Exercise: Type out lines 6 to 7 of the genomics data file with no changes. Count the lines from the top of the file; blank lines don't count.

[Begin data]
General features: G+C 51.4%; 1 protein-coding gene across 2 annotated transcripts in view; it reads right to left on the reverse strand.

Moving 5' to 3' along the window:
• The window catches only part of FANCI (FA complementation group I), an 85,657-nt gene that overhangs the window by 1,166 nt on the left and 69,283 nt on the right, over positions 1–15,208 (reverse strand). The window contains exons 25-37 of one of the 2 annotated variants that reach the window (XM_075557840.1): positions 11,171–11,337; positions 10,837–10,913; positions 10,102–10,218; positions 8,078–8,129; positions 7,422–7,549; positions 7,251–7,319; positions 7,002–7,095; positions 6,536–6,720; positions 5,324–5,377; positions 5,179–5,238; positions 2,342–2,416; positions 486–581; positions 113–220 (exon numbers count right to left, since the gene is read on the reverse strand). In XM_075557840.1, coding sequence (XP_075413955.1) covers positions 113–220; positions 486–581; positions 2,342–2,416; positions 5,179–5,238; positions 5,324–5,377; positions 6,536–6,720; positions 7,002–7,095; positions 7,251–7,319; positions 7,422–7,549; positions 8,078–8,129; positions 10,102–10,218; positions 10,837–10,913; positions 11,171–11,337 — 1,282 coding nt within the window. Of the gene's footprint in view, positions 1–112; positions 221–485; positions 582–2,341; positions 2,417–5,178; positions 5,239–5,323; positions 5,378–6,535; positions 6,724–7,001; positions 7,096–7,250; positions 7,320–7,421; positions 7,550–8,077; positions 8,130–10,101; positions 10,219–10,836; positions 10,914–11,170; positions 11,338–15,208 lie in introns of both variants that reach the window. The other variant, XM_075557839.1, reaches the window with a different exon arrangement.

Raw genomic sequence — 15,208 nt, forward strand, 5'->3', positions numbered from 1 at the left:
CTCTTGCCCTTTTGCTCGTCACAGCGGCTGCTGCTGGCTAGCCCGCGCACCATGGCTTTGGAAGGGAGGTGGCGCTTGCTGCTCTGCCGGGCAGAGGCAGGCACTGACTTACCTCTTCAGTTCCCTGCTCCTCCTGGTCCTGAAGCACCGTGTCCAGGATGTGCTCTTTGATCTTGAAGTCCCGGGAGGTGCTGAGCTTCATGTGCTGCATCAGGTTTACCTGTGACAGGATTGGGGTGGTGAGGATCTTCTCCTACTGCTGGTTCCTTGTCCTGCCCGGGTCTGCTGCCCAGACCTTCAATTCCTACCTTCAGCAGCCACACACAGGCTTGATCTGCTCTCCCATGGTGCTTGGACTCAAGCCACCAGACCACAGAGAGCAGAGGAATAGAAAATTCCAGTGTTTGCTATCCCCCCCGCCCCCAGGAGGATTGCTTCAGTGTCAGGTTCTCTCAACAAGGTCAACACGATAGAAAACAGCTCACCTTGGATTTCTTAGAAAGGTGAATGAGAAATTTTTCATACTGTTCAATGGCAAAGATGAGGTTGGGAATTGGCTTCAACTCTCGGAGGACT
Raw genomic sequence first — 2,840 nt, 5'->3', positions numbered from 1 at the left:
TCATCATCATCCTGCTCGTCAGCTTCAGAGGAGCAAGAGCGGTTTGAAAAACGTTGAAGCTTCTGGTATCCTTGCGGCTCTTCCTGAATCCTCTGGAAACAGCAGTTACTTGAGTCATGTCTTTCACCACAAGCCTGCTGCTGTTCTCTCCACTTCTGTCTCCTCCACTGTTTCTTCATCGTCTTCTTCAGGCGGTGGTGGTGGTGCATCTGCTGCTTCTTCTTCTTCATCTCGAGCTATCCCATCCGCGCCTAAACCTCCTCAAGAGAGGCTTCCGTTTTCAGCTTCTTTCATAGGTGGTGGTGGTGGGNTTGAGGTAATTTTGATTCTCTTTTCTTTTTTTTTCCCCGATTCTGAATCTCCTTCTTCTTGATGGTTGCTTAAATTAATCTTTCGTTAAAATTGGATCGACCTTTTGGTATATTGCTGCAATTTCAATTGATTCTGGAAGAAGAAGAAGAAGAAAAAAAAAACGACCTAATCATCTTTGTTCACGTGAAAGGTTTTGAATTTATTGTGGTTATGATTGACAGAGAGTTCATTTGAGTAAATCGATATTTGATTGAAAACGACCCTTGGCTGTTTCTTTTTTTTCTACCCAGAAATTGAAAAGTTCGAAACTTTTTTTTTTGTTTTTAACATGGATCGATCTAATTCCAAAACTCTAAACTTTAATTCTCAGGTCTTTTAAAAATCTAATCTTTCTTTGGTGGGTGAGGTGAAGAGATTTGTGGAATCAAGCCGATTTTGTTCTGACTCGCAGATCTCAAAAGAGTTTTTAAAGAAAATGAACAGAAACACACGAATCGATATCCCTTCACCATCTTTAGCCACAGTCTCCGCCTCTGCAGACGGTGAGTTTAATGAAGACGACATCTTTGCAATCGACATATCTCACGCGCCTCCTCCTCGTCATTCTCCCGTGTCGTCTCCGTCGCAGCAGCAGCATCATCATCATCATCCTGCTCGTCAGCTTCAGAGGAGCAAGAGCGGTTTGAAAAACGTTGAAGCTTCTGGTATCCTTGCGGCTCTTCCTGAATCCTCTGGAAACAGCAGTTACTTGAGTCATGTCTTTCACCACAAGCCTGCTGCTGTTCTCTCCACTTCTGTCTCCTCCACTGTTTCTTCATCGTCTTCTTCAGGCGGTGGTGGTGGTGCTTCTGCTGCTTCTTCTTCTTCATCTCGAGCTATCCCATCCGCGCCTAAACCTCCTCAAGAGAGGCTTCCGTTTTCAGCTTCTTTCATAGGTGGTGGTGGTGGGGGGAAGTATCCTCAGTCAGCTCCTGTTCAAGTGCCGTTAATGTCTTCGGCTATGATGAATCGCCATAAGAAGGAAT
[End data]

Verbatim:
Raw genomic sequence first — 2,840 nt, 5'->3', positions numbered from 1 at the left:
TCATCATCATCCTGCTCGTCAGCTTCAGAGGAGCAAGAGCGGTTTGAAAAACGTTGAAGCTTCTGGTATCCTTGCGGCTCTTCCTGAATCCTCTGGAAACAGCAGTTACTTGAGTCATGTCTTTCACCACAAGCCTGCTGCTGTTCTCTCCACTTCTGTCTCCTCCACTGTTTCTTCATCGTCTTCTTCAGGCGGTGGTGGTGGTGCATCTGCTGCTTCTTCTTCTTCATCTCGAGCTATCCCATCCGCGCCTAAACCTCCTCAAGAGAGGCTTCCGTTTTCAGCTTCTTTCATAGGTGGTGGTGGTGGGNTTGAGGTAATTTTGATTCTCTTTTCTTTTTTTTTCCCCGATTCTGAATCTCCTTCTTCTTGATGGTTGCTTAAATTAATCTTTCGTTAAAATTGGATCGACCTTTTGGTATATTGCTGCAATTTCAATTGATTCTGGAAGAAGAAGAAGAAGAAAAAAAAAACGACCTAATCATCTTTGTTCACGTGAAAGGTTTTGAATTTATTGTGGTTATGATTGACAGAGAGTTCATTTGAGTAAATCGATATTTGATTGAAAACGACCCTTGGCTGTTTCTTTTTTTTCTACCCAGAAATTGAAAAGTTCGAAACTTTTTTTTTTGTTTTTAACATGGATCGATCTAATTCCAAAACTCTAAACTTTAATTCTCAGGTCTTTTAAAAATCTAATCTTTCTTTGGTGGGTGAGGTGAAGAGATTTGTGGAATCAAGCCGATTTTGTTCTGACTCGCAGATCTCAAAAGAGTTTTTAAAGAAAATGAACAGAAACACACGAATCGATATCCCTTCACCATCTTTAGCCACAGTCTCCGCCTCTGCAGACGGTGAGTTTAATGAAGACGACATCTTTGCAATCGACATATCTCACGCGCCTCCTCCTCGTCATTCTCCCGTGTCGTCTCCGTCGCAGCAGCAGCATCATCATCATCATCCTGCTCGTCAGCTTCAGAGGAGCAAGAGCGGTTTGAAAAACGTTGAAGCTTCTGGTATCCTTGCGGCTCTTCCTGAATCCTCTGGAAACAGCAGTTACTTGAGTCATGTCTTTCACCACAAGCCTGCTGCTGTTCTCTCCACTTCTGTCTCCTCCACTGTTTCTTCATCGTCTTCTTCAGGCGGTGGTGGTGGTGCTTCTGCTGCTTCTTCTTCTTCATCTCGAGCTATCCCATCCGCGCCTAAACCTCCTCAAGAGAGGCTTCCGTTTTCAGCTTCTTTCATAGGTGGTGGTGGTGGGGGGAAGTATCCTCAGTCAGCTCCTGTTCAAGTGCCGTTAATGTCTTCGGCTATGATGAATCGCCATAAGAAGGAAT